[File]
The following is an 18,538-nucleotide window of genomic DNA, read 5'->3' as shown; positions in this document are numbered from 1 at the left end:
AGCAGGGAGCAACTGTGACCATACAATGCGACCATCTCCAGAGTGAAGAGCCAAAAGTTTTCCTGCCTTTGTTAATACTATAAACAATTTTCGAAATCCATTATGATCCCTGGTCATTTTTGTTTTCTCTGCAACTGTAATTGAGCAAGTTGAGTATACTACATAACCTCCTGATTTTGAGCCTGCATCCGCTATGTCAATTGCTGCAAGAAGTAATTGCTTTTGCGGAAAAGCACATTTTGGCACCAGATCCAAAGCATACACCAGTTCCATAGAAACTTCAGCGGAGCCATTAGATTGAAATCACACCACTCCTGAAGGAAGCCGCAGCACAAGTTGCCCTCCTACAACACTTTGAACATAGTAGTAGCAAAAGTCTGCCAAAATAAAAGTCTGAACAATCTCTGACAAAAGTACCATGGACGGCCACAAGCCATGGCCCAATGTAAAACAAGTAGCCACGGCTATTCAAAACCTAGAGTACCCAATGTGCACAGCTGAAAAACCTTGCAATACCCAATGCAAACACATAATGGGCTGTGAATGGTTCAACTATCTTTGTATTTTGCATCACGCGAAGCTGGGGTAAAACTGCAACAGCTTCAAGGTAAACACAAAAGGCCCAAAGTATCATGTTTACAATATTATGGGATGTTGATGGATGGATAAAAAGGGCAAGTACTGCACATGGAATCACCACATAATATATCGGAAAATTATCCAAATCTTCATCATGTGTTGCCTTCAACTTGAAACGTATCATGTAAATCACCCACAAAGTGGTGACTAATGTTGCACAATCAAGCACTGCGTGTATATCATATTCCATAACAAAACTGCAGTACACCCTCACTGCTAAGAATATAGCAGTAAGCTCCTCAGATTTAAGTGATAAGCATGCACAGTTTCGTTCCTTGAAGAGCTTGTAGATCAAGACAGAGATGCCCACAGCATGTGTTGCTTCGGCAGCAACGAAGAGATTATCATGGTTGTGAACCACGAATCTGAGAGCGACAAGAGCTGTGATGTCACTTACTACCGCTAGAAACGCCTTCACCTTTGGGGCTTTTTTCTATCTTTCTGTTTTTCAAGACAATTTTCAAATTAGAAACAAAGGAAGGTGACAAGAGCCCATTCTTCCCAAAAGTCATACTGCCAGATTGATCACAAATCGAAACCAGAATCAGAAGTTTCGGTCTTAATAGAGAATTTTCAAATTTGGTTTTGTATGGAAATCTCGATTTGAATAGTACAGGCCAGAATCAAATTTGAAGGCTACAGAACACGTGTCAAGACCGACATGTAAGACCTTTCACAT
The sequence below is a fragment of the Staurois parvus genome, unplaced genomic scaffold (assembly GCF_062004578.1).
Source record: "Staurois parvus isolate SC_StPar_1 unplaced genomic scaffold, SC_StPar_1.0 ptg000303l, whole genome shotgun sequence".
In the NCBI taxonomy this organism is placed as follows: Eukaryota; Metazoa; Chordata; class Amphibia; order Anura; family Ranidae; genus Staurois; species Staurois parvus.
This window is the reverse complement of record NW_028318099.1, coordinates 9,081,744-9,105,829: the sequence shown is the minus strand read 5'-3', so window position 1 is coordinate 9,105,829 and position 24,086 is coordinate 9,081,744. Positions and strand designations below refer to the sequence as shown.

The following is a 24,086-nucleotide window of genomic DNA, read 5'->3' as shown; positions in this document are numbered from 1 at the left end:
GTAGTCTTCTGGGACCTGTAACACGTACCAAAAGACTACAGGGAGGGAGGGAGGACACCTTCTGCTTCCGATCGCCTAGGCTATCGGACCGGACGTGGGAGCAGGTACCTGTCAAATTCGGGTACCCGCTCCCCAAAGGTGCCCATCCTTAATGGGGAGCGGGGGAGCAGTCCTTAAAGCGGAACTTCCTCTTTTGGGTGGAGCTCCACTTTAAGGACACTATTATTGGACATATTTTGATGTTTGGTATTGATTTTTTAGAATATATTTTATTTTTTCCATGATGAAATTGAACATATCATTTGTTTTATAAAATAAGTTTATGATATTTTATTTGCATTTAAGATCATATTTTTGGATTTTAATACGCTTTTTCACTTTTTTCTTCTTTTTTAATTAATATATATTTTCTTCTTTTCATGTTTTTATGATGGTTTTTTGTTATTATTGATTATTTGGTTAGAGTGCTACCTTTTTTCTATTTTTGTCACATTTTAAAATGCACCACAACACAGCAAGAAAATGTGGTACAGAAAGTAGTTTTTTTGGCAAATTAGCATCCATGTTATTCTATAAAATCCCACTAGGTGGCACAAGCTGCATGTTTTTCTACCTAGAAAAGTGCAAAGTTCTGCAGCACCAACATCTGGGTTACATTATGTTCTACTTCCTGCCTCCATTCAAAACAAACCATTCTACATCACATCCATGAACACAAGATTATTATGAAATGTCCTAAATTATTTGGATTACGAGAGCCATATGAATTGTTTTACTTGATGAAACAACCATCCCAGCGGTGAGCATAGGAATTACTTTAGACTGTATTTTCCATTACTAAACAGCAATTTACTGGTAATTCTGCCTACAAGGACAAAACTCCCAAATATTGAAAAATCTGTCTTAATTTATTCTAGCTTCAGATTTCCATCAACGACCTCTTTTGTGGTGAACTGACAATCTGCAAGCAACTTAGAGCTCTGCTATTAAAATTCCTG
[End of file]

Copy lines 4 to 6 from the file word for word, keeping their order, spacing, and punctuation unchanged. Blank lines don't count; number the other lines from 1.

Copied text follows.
Source record: "Staurois parvus isolate SC_StPar_1 unplaced genomic scaffold, SC_StPar_1.0 ptg000303l, whole genome shotgun sequence".
In the NCBI taxonomy this organism is placed as follows: Eukaryota; Metazoa; Chordata; class Amphibia; order Anura; family Ranidae; genus Staurois; species Staurois parvus.
This window is the reverse complement of record NW_028318099.1, coordinates 9,081,744-9,105,829: the sequence shown is the minus strand read 5'-3', so window position 1 is coordinate 9,105,829 and position 24,086 is coordinate 9,081,744. Positions and strand designations below refer to the sequence as shown.